Michael Mizrahi poses for a photo in the seats of Memorial Chapel.
Michael Mizrahi: Dreamspace is his third solo piano album. (Photo by Danny Damiani)

Concert pianist Michael Mizrahi is an unabashed advocate for contemporary classical music.

“I’ve made it part of my mission as an artist to bring new music into the world,” said Mizrahi, the Frank C. Shattuck Professor of Music at Lawrence University.

His third solo piano album, Dreamspace, available June 14 on the Sono Luminus label, does just that. It features new works from eight composers, three of whom have direct Lawrence connections. Joanne Metcalf, a composer who has had her music performed by the likes of Singer Pur, Gothic Voices, and Variant 6, is a colleague in the Lawrence Conservatory of Music. She contributed a piece titled The Undreaming. Composers Evan Williams ’10 and David Werfelmann ’06 are Lawrence alumni—Williams composing a piece for Mizrahi titled The Red Devil Dreams of Numbers and Werfelmann the piece, Suite à l'antique.

“The longer I’ve been here, the deeper my connections have grown,” said Mizrahi, on the Lawrence faculty since 2009.

Dreamspace album cover
Dreamspace, on the Sono Luminus label, is available as a CD and on vinyl, as well as on music streaming services. 

Mizrahi has received wide acclaim for his artistic excellence. He has performed on some of the world’s greatest stages—Carnegie Hall, Tokyo’s Suntory Hall, the Kennedy Center in Washington, D.C., and the Chicago Cultural Center, among them. He is a founding member of NOW Ensemble, a chamber group devoted to the commissioning and performing of new music by emerging composers. NOW Ensemble released its seventh album, Before and After, in 2021.

Mizrahi has released two previous solo albums, The Bright Motion in 2012 and Currents in 2016, both featuring newly commissioned works for solo piano. He was set to record and release Dreamspace in 2020—until the COVID pandemic happened.

“I had a recording date booked and everything,” Mizrahi said. “But we all know how 2020 went. Some of the pieces that were written for me go back 10 years. Now I’m excited to get some of these pieces out into the world.”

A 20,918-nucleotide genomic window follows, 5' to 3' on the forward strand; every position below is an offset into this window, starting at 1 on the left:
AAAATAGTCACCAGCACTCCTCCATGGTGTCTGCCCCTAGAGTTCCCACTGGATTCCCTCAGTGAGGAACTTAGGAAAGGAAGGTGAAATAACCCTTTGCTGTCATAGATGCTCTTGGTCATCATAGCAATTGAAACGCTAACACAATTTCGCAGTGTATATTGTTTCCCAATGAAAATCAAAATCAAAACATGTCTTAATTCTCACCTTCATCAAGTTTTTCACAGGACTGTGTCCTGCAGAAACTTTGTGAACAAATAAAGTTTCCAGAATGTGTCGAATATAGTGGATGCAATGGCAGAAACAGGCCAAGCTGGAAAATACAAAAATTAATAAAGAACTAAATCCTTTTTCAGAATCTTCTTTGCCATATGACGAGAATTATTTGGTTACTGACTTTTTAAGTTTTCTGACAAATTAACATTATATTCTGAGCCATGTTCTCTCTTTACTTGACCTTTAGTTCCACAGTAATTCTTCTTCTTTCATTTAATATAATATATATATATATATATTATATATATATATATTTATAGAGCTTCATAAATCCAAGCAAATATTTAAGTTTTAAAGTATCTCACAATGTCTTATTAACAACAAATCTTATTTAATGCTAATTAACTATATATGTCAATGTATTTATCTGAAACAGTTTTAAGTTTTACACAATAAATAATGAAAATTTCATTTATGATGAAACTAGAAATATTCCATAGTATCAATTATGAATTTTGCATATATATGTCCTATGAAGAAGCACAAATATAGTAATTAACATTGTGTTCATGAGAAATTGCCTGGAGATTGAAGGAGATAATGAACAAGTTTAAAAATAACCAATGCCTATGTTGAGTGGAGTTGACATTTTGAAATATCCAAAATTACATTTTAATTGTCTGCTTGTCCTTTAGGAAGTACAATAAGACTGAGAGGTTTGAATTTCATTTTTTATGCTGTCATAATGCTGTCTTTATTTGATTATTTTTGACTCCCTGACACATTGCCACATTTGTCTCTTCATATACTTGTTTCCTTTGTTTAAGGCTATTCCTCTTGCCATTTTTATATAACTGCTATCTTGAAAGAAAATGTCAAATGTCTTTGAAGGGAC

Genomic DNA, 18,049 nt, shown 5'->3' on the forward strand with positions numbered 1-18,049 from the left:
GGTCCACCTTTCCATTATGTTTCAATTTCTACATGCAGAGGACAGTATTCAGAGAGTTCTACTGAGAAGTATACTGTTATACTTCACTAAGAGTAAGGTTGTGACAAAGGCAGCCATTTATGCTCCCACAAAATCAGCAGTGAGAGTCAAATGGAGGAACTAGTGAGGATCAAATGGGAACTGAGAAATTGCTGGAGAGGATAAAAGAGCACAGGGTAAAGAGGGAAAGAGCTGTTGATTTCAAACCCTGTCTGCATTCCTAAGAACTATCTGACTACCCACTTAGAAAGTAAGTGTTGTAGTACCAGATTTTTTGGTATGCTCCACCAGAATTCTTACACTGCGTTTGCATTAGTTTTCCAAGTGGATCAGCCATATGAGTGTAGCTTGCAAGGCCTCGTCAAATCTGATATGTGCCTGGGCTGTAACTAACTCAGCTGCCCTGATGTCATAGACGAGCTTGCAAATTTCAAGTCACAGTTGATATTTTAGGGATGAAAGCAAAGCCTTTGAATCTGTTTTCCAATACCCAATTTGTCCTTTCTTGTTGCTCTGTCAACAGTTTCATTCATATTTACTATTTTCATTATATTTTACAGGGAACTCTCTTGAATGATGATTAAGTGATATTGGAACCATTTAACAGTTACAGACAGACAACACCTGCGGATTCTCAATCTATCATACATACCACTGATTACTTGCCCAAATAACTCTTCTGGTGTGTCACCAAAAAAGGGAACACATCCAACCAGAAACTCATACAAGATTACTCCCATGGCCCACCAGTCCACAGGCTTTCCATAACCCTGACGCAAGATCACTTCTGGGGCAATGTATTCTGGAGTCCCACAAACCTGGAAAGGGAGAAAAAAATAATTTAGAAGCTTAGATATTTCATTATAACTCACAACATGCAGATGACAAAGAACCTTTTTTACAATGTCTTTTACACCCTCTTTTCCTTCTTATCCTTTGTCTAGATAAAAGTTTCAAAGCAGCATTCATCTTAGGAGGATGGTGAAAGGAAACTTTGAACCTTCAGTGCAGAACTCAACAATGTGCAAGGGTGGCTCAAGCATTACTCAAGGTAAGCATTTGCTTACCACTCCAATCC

Many of those compositional pieces were written specifically for Mizrahi. They cater to his strengths as a pianist—rhythmic vitality and a commitment to exploring the sonic possibilities of the 88 keys played in a traditional way.

“I think this album is a little more mellow than my other albums, so it has that more impressionist sound,” Mizrahi said.

That, combined with three of the pieces referencing dreams or nighttime, led to the Dreamspace title.

“I kept coming back to that imagery,” Mizrahi said.

He also kept coming back to the mission to elevate new music, to grow the 21st century repertoire for piano.

“It’s not just, OK, I played it, let’s move on to the next thing,” Mizrahi said. “It’s getting it out there for other people to play; getting it to students; getting it to colleagues. Some pieces from my previous albums have now been recorded by others. That is how music gets into the repertoire. And some of those pieces, hopefully in 100 years will still be played.”

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That is all part of giving back as an artist, Mizrahi said. It’s an important lesson he tries to impart to his students in the Conservatory.

“We talk a lot in the Conservatory about bringing forward compositional voices that maybe don’t get as much airtime, so to speak, as some of the canonic composers,” Mizrahi said. “Whether it is composers from marginalized groups or composers whose music was only recently discovered or pieces that are just being written today, as performers we need to make it our mission to help bring that music into the world.”

Along with Metcalf, Williams, and Werfelmann, Dreamspace features works from composers Andrea Mazzariello, Mark Dancigers, Yiheng Yvonne Wu, Chiayu Hsu, and Alan Shockley, all of whom Mizrahi has connected with in the past.

“Those of us who are fortunate enough to have had the training and experience to be playing at a certain level, I think part of the way we give back to society is bringing new works into the world,” Mizrahi said. “There are a ton of people out there who can play Chopin and Mozart, and every performance is different and there is no reason we shouldn’t play that music. But it truly is incumbent upon us as performers to commission composers, to premiere new works, to enter new works into the conversation with the older works, creating an ever-changing landscape.”

Mizrahi, who shares more information on the album on his website, received his bachelor’s degree from the University of Virginia, where his concentrations were in music, religion, and physics. He holds master’s and doctoral degrees from the Yale School of Music.

Outside of the classroom and studio, Mizrahi has worked to foster partnerships between Lawrence’s Conservatory of Music and the surrounding community over the past 15 years. He helped found Lawrence’s Music For All project that brings classical chamber music to children and populations who ordinarily do not participate. And he has been instrumental in bringing immersive summer music programs to the Lawrence campus. He led the launch of two programs that will debut during the summer of 2024—the Lawrence Summer Music Institute that is designed for advanced high school pianists and string players (July 14-21, 2024) and the Lawrence Chamber Music Festival, designed for advanced instrumentalists ages 18 and over (July 21-Aug. 4, 2024)